Attitudes towards refugees and Muslim immigrants in Iceland: The perceived link to terrorism

Margrét Valdimarsdóttir, Guðbjörg Andrea Jónsdóttir


In the past few years, millions have been forced to leave their homes seeking refuge in other countries, most displaced from Muslim majority countries. The inflow of refugees and recent terrorist attacks in Europe may have reinforced prejudice against Muslim immigrants in Europe. Research on these issues is almost non-existent in Iceland. Using a random sample of 3.360 individuals in late 2019 and a survey-based experimental design, we address several questions related to attitudes towards Muslim immigrants and refugees in Iceland. Our results indicate that just over half of the population is willing to accept more refugees than is currently done and does not want to limit the proportion of Muslims among them. Notwithstanding, about 44% of the public believe that the risk of terrorism will increase if Iceland accepts more immigrants from Muslim majority countries. Political orientation and education are associated with attitudes toward refugees, an association that is partly mediated through stereotypes of Muslims as a security threat. The findings also show that people who are informed that research finds no link between the number of Muslim immigrants and the risk of terrorism are less likely to stereotype Muslim immigrants as a security threat than people who get no such information. This type of information has similar effects on people irrespective of their political orientation. Consequently, the current study does not support the proposition that right-leaning individuals in Iceland are more distrustful of scientific information than those on the left. The effects are, however, significantly contingent on education.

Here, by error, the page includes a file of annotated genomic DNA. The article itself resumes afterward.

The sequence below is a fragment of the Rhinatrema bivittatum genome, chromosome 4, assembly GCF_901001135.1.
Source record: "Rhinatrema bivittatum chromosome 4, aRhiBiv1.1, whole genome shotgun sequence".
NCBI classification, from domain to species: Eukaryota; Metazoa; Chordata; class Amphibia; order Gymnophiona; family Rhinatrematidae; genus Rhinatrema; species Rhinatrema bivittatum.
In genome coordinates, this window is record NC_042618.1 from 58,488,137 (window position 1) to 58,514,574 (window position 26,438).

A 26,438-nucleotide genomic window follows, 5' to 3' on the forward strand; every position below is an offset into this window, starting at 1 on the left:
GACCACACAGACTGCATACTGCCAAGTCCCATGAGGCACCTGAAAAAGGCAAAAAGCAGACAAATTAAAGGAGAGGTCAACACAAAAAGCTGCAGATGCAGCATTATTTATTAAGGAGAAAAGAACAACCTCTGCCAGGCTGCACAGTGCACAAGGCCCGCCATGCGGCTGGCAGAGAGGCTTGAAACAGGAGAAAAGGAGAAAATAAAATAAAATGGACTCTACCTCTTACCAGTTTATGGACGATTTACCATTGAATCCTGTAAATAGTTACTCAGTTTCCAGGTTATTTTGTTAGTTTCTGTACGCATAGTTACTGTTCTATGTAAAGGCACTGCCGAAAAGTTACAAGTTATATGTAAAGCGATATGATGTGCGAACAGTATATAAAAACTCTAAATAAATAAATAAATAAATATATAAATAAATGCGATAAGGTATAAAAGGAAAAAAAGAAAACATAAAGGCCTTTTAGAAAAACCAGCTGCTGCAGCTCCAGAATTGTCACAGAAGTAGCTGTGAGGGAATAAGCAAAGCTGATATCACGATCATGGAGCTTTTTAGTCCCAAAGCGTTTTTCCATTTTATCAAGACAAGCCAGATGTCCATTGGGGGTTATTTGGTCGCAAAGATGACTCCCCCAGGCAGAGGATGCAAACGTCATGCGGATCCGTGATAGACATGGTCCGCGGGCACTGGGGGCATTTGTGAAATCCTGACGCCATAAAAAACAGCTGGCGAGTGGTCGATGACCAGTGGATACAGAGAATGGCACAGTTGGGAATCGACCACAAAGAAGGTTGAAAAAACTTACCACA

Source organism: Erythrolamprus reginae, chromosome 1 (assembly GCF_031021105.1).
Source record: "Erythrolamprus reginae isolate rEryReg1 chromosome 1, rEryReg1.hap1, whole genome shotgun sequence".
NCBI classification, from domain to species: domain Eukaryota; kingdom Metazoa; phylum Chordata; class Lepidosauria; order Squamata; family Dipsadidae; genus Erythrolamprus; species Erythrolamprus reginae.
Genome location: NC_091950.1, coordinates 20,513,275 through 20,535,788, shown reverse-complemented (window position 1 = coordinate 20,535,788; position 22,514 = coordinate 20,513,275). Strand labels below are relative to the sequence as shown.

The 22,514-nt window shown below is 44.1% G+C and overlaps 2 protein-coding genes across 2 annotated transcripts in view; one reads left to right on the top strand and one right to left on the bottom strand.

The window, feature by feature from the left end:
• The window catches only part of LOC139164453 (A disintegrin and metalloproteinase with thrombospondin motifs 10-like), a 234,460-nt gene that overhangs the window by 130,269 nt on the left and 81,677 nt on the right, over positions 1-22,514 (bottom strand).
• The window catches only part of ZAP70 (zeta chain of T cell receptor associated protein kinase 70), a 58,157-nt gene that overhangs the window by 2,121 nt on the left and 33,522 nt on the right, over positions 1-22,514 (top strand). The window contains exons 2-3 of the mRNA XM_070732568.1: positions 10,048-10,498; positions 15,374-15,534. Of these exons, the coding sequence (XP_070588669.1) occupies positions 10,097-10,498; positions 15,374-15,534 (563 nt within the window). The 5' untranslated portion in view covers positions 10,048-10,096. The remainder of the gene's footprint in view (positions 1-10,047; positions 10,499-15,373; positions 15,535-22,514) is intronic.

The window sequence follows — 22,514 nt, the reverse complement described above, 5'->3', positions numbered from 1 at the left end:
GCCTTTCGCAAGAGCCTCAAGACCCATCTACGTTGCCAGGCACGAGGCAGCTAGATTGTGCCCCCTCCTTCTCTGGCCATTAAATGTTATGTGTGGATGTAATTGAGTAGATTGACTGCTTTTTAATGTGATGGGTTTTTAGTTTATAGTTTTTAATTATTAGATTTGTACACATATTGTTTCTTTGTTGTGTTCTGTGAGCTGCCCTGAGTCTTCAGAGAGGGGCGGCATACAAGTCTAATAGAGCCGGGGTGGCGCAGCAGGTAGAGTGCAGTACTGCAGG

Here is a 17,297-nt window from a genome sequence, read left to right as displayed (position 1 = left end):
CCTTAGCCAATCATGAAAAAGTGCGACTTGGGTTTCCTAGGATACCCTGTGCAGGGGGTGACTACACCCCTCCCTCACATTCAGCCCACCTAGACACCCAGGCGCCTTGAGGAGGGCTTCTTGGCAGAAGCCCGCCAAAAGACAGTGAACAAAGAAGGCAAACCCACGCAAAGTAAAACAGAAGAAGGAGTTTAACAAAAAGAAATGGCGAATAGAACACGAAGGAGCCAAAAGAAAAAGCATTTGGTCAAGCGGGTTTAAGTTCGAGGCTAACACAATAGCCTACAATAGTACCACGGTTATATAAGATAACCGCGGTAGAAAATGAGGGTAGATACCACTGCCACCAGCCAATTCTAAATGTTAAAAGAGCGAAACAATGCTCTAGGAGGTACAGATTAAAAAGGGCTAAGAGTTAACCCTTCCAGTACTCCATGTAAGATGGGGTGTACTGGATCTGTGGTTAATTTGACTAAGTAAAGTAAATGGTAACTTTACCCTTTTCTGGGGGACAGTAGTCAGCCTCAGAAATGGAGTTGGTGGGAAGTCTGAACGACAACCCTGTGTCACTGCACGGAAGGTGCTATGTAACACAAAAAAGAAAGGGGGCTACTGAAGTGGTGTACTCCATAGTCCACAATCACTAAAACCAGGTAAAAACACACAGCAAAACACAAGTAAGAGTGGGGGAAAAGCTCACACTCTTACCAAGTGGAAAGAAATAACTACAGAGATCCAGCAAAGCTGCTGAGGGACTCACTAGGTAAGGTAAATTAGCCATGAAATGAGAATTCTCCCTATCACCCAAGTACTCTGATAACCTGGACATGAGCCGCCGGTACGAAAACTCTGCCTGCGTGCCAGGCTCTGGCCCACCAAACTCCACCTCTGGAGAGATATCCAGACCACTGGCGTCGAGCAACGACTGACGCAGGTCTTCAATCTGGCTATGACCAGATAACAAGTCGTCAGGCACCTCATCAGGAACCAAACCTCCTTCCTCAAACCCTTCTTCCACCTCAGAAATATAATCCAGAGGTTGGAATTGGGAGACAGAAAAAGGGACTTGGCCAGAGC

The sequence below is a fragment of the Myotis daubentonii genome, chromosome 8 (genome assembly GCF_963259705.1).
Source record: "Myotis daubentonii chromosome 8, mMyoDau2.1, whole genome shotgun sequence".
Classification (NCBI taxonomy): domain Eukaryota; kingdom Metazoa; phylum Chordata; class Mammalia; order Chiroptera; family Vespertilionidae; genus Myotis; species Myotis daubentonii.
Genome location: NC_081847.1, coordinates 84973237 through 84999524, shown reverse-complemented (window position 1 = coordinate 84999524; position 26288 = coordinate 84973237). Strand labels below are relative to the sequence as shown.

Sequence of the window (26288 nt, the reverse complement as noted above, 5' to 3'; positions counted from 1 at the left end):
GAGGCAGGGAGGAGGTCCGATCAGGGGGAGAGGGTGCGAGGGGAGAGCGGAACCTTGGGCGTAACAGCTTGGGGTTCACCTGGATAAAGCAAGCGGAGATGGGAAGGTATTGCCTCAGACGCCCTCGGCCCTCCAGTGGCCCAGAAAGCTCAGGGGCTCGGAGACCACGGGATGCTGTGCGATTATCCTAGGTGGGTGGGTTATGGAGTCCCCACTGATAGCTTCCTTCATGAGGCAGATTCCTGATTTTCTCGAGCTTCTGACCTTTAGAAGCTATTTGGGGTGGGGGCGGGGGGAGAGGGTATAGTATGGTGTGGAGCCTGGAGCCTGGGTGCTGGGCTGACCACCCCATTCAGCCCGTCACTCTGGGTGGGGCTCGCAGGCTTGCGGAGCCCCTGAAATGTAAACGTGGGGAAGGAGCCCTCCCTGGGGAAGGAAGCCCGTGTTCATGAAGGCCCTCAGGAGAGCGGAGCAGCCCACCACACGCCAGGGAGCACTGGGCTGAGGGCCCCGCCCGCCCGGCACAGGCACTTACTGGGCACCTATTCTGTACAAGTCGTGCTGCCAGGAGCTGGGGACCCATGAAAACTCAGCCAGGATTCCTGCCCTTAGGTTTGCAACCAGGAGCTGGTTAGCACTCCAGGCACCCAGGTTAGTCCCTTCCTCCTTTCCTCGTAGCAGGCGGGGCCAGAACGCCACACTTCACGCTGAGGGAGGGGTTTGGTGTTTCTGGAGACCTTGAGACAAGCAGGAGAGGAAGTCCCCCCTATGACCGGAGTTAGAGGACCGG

Attitudes towards immigrants; refugees; Muslim immigrants; fear of terrorism; Muslim stereotypes.


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